Who takes responsibility for omotenashi?
“Everybody does – no matter what their role in the business. Whether they’re buying a gift for a customer and putting it on expenses, or taking some time to make something extra-special happen, there are no questions asked. There are 19 of us on the team, and it’s all our responsibility to drive it forwards. There are no arguments about the whats, the whys, the whos: everyone is empowered to use their initiative, and we aim for omotenashi together.”
How are you planning to celebrate the Kiwami Award 2022?
“We are booking a Michelin-starred restaurant in London for the entire team, for a very special evening out to celebrate. We want them to enjoy being on the receiving end of omotenashi for once – to see if from another perspective, in an experience that’s more elevated than your typical dinner out. I really hope they love it.”
Have there been any unexpected benefits of winning the Kiwami Award 2022?
“Absolutely – it is proving really valuable in our recruitment process. Of course, it’s fantastic to tell our customers about the award, but also when recruiting it shows applicants that they are potentially going to be joining a truly stellar business, so it makes working for us all the more appealing.”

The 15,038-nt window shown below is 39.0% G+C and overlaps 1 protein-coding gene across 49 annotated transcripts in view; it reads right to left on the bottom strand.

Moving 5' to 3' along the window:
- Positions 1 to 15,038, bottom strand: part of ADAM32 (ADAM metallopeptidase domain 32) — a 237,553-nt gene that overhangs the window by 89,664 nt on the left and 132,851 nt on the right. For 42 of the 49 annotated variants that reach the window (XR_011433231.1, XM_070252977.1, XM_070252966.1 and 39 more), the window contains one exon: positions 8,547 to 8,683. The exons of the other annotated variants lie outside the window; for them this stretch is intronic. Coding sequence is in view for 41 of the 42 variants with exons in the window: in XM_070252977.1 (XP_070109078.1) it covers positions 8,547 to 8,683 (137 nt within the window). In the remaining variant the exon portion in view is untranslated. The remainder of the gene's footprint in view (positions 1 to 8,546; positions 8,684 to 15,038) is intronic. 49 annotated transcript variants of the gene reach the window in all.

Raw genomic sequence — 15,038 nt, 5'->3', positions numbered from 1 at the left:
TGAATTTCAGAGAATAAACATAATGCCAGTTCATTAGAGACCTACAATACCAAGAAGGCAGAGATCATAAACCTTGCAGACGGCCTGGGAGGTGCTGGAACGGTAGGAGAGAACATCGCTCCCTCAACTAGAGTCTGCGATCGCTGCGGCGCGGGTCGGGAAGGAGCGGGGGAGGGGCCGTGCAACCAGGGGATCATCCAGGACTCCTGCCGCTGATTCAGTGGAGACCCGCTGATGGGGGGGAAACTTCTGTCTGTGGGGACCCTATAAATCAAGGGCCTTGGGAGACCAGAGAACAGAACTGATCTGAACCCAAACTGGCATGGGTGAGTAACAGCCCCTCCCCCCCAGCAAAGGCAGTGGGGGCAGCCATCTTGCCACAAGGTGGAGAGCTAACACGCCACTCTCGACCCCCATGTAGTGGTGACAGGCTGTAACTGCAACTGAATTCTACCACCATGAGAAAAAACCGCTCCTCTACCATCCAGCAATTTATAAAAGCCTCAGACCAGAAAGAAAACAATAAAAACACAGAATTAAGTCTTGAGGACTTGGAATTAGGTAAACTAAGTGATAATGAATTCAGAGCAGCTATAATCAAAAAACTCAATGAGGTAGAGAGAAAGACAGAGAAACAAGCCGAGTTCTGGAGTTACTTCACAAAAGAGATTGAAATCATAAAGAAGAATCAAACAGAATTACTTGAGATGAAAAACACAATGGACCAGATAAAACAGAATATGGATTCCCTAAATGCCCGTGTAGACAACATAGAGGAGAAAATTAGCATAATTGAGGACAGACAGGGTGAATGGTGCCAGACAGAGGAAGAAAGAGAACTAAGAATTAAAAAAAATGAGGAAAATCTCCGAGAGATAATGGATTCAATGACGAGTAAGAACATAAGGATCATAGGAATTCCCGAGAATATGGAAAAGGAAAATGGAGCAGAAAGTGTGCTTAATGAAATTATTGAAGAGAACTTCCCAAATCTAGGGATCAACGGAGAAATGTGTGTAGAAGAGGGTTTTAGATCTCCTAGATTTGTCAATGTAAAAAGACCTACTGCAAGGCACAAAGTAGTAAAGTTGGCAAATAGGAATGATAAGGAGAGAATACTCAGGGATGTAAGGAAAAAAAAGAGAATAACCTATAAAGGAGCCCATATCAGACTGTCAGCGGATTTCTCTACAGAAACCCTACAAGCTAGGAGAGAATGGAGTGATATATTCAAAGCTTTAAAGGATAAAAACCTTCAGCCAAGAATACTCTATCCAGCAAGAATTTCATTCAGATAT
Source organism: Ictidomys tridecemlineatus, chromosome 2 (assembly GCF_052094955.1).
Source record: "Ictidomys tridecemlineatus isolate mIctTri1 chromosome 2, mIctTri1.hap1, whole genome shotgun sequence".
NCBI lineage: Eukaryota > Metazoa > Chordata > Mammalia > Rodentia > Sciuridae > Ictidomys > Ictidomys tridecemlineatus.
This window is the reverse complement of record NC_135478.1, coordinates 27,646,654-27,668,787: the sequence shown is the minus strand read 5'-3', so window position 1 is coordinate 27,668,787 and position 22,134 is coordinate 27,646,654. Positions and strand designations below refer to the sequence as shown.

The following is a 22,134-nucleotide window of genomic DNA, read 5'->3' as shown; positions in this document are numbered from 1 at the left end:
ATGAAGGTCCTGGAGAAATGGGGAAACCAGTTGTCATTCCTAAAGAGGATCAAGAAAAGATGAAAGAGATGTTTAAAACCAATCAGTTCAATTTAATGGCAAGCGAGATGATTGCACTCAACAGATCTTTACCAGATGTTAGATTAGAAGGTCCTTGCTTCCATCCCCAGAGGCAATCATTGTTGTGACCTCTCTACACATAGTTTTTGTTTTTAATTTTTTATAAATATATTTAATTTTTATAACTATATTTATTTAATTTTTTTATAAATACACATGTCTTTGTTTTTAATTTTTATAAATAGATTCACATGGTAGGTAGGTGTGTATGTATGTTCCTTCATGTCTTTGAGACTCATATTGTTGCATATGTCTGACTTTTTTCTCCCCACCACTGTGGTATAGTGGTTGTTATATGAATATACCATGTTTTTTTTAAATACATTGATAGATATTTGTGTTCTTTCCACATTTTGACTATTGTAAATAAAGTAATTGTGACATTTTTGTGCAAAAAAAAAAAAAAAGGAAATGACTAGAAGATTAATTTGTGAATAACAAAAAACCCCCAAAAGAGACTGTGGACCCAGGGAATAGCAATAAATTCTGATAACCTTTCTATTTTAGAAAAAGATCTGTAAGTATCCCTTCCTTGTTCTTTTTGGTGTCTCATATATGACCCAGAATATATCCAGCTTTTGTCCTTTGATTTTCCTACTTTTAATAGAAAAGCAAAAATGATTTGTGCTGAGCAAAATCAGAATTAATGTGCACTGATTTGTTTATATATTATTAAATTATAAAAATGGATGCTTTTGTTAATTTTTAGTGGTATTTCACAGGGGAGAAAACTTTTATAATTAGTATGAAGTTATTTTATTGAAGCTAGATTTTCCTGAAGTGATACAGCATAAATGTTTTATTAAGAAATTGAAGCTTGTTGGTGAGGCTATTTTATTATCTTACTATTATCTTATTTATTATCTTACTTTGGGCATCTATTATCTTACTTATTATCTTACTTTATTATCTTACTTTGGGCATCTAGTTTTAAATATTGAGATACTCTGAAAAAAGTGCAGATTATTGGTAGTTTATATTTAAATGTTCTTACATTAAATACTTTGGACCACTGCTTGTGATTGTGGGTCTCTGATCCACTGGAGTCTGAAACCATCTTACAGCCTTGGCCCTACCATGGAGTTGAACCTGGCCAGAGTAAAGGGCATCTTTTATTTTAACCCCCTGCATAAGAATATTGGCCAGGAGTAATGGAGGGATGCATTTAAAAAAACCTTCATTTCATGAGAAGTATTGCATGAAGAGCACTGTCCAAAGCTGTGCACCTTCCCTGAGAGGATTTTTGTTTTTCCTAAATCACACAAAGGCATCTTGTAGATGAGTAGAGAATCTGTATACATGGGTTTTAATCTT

How will you continue to deliver omotenashi in the future?
“During Covid we did thousands of personalised video tours, and we plan to continue them – they’re so useful for prospective customers. We are always discussing how we’ll improve; sometimes the best ideas come from team members who aren’t on the ‘front line’ of customer service – someone in the workshop, for example, maybe because they come at the situation from a different angle. It’s all about bringing together those viewpoints, and creating something amazing.”
Do you enjoy going the extra mile?
“Honestly, I love it. And I enjoy a challenge, too: if a customer isn’t happy, or feels that we should have done something differently, I want to not only rectify the situation but change their perception entirely. If I can achieve that, it’s such a buzz.
“If we can make a customer feel fantastic, make them feel that we’re the best – well, you can’t argue with that. It will stay with them forever.”